Gallery Report
Programmer: Bill Kramer
Last update: April 17 2015


Transit of Venus 2004
Not as exciting as a total solar eclipse, but rarer. So rare in fact that this was the first Transit of Venus to occur since 1882. The images provided below are from various locations around the world.


Dubrovnik Croatia, on board the Celebrity Cruises Galaxy. GPS Coordinates provided by Brad Schaefer: 42 N 39' 57.2", 18 E 4' 44.3", Observer report by Bill Kramer, timing by Denise Kramer using Casio wrist watch. Data is questionable, as readings differed significantly amongst observers and the pre-calculated times.


Coronado 40mm Hydrogen Alpha. f/10 (400mm EFL), 8mm Brandon eyepiece with 2x barlow (Effective magnification: 100x)

2nd contact (local time is UT + 2)
07:34:09 - Inside chromosphere,
07:36:02 - Clearly inside chromosphere, edge of photosphere estimate.

Weather 7:30

Clear sky, poor seeing through telescope. Image did not hold steady and seem to jump around in the scope similar to vibration effects. Heavy atmospheric turbulance suspected due to proximity of steep hills and water at sunrise. Seeing became very steady about two hours after 2nd contact. Estimated temperature about 65 degrees Farenheit.

3rd contact
13:04:09 - black drop starts,
13:04:26 - full circle not visible, black drop
13:05:01 - edge of photosphere
13:05:18 - nearing edge of chromosphere
13:05:53 - edge of chromosphere no longer seen.

Weather 13:00

Clear sky, great seeing conditions. Estimated temperature about 80 degrees Farenheit, almost directly overhead, excellent view through the telescope.


This was a very difficult observation. Using hydrogen alpha the edge was "fuzzy" due to the spicules and some light prominences. At 100x the view was shaky when people moved nearby and it was very hard to see the edge of the chromosphere clearly. At 2nd contact the seeing was poor due to the lower altitude in the sky of the Sun and the proximity of nearby hills on the coast. As the sun increased altitude seeing improved tremendously. Before the transit started there was a large flare prominence visible north of the entry position of Venus. The flare was not visible shortly after the transit started.

Using averted vision some additional detail in the chromosphere was visible behind Venus however it was very faint and best viewed when the image was positioned so that most of the photosphere was out of the view and the blocking filter adjusted slightly.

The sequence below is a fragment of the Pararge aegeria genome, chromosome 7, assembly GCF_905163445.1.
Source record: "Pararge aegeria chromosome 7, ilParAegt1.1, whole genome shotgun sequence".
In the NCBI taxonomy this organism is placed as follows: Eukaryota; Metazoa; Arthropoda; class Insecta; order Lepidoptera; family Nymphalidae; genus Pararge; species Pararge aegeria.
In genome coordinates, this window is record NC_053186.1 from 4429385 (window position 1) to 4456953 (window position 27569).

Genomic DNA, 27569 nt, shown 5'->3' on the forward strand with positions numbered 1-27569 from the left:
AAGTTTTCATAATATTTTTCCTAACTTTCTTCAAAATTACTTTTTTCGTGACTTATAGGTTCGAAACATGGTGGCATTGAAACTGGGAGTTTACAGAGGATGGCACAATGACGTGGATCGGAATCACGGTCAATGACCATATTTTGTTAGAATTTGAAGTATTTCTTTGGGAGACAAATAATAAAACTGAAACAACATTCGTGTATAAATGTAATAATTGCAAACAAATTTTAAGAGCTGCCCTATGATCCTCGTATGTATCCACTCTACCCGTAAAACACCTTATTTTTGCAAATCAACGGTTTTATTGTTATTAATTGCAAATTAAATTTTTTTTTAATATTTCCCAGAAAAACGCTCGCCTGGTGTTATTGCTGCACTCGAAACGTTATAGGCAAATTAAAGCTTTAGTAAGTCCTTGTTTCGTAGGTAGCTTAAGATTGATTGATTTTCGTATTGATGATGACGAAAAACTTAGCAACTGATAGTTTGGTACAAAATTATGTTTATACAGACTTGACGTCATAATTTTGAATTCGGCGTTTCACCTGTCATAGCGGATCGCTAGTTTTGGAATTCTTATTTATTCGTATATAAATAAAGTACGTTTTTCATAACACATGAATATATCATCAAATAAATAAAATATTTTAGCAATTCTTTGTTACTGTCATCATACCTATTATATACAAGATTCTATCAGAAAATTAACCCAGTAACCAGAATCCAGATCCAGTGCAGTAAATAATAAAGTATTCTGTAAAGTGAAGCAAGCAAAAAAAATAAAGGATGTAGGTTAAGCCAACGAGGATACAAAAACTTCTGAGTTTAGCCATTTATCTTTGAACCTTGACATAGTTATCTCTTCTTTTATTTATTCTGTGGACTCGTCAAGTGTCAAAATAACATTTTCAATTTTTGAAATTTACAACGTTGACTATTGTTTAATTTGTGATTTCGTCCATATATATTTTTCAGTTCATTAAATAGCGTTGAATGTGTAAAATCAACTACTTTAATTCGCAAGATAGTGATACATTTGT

I observed the entire event, start to completion, leaving the observing area only on short trips to the Iced Tea dispenser and WC. It was a warm day and I did switch to a bathing suit by the end of the six hour event.

Most of the passengers and crew on the ship were not aware of the transit in progress. I and others had offered to provide an educational program but there was no interest from the cruise director. During the most interesting moments of the transit the upper deck of the ship sported no more than eight observers. Only two with modest telescopes. Later that evening several other passengers reported seeing several telescopes set up in the down town area with lines of a dozen or more waiting to look through them. They were local amateur astronomers sharing the view! Unfortunate for us not to have ventured out to meet them.

Conclusions to this exercise are that it would be very difficult to get an accurate parallax measurement using just a few observers. Many would be needed to average out the errors that persist in this observation. Second, although quite rare, this event lacked visual impact except for experienced solar observers who revel in the very movements of the heavens above. A solar eclipse features a climax while a transit is in progress most of the time. We are glad we saw it and look forward to the next.

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